It’s disconcerting when I see any form of printed communication with obvious disregard of format and style, and it bugs me even more to see this in business materials. The message could be brilliant and well-crafted, but if the overall presentation of the material is sloppy, that message could be weakened – and opportunity lost.
I am particular about using proper formatting and style for any written form of communication, whether a business plan, award submission, letter, grant application, social media post and so on. Perhaps I had an advantage because when I was in high school, typing and business classes were required (and yes, I’m dating myself) and this was basic information that we learned.
Some things to consider about proper style and format of your materials are:
- What are the margins set at? What is the line spacing and can the reader easily see when a new paragraph or section starts?
- Is font usage consistent throughout the piece? Is the font style too fussy and hard to read? Is it too large or too small? Use a crisp and clean font, generally 11 or 12 size, for basic correspondence and marketing materials. Bear in mind that when emailing a document, if the recipient doesn’t have the same font, another font will be substituted and that could also affect the layout and appearance – so don’t get fancy!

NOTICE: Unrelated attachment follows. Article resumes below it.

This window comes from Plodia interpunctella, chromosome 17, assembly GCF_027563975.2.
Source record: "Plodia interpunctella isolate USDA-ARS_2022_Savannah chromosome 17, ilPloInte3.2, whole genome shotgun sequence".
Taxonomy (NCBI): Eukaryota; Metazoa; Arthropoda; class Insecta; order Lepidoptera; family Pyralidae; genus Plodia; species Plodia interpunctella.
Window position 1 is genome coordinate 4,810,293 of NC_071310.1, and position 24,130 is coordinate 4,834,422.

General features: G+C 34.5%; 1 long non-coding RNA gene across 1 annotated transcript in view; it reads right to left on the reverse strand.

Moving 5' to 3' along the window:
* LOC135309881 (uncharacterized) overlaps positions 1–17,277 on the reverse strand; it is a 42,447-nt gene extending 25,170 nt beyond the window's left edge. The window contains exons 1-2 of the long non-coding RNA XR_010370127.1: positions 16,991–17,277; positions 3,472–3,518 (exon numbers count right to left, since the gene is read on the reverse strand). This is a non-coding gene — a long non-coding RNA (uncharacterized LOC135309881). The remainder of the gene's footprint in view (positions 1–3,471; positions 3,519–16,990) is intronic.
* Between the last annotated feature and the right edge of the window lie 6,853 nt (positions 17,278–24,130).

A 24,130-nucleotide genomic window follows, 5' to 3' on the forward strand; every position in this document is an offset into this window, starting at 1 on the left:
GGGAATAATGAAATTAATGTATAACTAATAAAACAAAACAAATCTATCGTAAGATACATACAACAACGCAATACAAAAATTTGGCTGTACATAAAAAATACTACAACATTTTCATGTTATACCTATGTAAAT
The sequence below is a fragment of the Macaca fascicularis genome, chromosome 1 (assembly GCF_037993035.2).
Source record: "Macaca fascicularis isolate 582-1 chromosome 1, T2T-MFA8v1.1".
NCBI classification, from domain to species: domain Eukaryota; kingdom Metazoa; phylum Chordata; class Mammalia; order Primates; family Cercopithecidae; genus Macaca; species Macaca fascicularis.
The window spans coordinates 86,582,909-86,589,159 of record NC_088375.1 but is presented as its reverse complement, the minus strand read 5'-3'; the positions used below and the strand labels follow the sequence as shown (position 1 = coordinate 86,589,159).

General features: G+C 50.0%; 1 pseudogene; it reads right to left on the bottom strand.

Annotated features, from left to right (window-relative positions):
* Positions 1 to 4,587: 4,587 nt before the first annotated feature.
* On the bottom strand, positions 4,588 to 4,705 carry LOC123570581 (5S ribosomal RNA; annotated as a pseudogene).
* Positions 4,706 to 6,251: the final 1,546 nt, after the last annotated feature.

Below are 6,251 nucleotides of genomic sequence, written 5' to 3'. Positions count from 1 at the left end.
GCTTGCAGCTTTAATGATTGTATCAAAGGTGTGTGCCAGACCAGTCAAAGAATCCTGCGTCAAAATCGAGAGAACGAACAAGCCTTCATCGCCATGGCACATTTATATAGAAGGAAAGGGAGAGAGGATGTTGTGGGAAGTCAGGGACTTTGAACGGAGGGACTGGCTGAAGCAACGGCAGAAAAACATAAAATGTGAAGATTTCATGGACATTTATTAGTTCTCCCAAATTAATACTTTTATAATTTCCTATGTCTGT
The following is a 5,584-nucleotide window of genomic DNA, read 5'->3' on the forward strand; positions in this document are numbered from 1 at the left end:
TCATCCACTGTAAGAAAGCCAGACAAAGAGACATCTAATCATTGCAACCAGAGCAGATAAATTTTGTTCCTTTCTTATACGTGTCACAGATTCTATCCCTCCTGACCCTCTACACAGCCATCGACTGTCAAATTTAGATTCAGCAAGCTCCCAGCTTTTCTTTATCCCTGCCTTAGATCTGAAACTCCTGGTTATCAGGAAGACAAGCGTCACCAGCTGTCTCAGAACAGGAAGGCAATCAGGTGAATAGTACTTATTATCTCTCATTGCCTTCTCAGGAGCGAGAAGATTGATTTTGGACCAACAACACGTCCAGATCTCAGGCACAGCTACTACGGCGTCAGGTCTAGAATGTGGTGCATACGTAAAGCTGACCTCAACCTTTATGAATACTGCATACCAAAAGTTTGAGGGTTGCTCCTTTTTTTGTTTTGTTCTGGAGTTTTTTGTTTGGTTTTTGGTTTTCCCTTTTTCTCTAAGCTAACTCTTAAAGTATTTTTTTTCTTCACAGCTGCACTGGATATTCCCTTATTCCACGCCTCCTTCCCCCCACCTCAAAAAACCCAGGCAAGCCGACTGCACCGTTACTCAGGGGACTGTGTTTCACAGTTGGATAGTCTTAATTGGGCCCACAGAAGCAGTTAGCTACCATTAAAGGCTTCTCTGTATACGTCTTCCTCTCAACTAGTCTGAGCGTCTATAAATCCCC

- Are your considering your audience? If your materials are geared to older adults, it’s especially important to use a crisp, easy-to-see font. I like Arial and Calibri in an 11 or 12 font size.
- Is there empty white space that could be used – or similarly, is more white space needed so your content is not all jumbled together?
- Is it overkill to both bold and underline text? Yes! I can’t think of a professional circumstance when this would be appropriate and yet it does happen.
- Are you using punctuation properly? Use your spell and grammar check when you are done writing.
- Do you know that generally numbers one through nine are written out, and that it’s also appropriate to write out numbers that are no more than two words; e.g., twenty-two? However, be consistent. Don’t write thirty-three in one sentence and then 34 in another within the same document.
- In fact, specific formatting and style is often required of submitted materials, such as an application narrative for graduate school, technical papers, and more – and ignoring style and formatting criteria can lower the overall score of the written piece.
In closing, don’t lose points or potential clients through printed materials that are not well formatted. If you need another set of eyes to review an important document before it is sent out, use it.